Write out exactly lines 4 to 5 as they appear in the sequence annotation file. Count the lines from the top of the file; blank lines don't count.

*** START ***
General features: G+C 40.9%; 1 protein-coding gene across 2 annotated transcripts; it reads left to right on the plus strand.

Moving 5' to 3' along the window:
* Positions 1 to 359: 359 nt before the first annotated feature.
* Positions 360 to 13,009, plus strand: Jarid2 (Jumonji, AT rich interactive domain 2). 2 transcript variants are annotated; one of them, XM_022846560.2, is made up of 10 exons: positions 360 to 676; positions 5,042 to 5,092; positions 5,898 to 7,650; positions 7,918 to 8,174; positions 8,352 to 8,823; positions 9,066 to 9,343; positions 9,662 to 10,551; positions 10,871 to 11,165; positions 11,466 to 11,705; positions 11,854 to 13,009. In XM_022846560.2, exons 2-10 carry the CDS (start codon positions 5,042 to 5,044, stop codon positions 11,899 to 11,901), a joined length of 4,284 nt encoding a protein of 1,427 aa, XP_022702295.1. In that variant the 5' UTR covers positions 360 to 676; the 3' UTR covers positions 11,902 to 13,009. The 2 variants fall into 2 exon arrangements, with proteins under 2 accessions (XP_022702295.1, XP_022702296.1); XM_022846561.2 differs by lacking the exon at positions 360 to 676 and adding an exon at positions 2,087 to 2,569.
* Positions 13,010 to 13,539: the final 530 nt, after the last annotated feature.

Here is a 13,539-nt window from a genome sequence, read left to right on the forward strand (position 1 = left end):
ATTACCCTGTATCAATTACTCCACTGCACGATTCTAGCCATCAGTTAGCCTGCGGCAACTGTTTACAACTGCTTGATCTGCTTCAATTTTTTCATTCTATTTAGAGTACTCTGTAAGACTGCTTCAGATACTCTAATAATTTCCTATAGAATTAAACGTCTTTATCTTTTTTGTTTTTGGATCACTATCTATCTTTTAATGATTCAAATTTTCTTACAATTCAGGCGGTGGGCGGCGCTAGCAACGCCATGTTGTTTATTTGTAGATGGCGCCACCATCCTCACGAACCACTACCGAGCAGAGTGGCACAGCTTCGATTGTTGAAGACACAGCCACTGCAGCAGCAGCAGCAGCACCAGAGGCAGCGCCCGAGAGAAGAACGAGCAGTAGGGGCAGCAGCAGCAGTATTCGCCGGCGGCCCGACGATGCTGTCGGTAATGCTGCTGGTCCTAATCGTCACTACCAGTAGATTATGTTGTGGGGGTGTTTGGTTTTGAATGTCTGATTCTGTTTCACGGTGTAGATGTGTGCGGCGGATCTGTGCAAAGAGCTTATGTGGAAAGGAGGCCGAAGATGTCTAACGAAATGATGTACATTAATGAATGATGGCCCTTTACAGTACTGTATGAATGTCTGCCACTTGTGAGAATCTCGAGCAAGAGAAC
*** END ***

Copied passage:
* Positions 360 to 13,009, plus strand: Jarid2 (Jumonji, AT rich interactive domain 2). 2 transcript variants are annotated; one of them, XM_022846560.2, is made up of 10 exons: positions 360 to 676; positions 5,042 to 5,092; positions 5,898 to 7,650; positions 7,918 to 8,174; positions 8,352 to 8,823; positions 9,066 to 9,343; positions 9,662 to 10,551; positions 10,871 to 11,165; positions 11,466 to 11,705; positions 11,854 to 13,009. In XM_022846560.2, exons 2-10 carry the CDS (start codon positions 5,042 to 5,044, stop codon positions 11,899 to 11,901), a joined length of 4,284 nt encoding a protein of 1,427 aa, XP_022702295.1. In that variant the 5' UTR covers positions 360 to 676; the 3' UTR covers positions 11,902 to 13,009. The 2 variants fall into 2 exon arrangements, with proteins under 2 accessions (XP_022702295.1, XP_022702296.1); XM_022846561.2 differs by lacking the exon at positions 360 to 676 and adding an exon at positions 2,087 to 2,569.
* Positions 13,010 to 13,539: the final 530 nt, after the last annotated feature.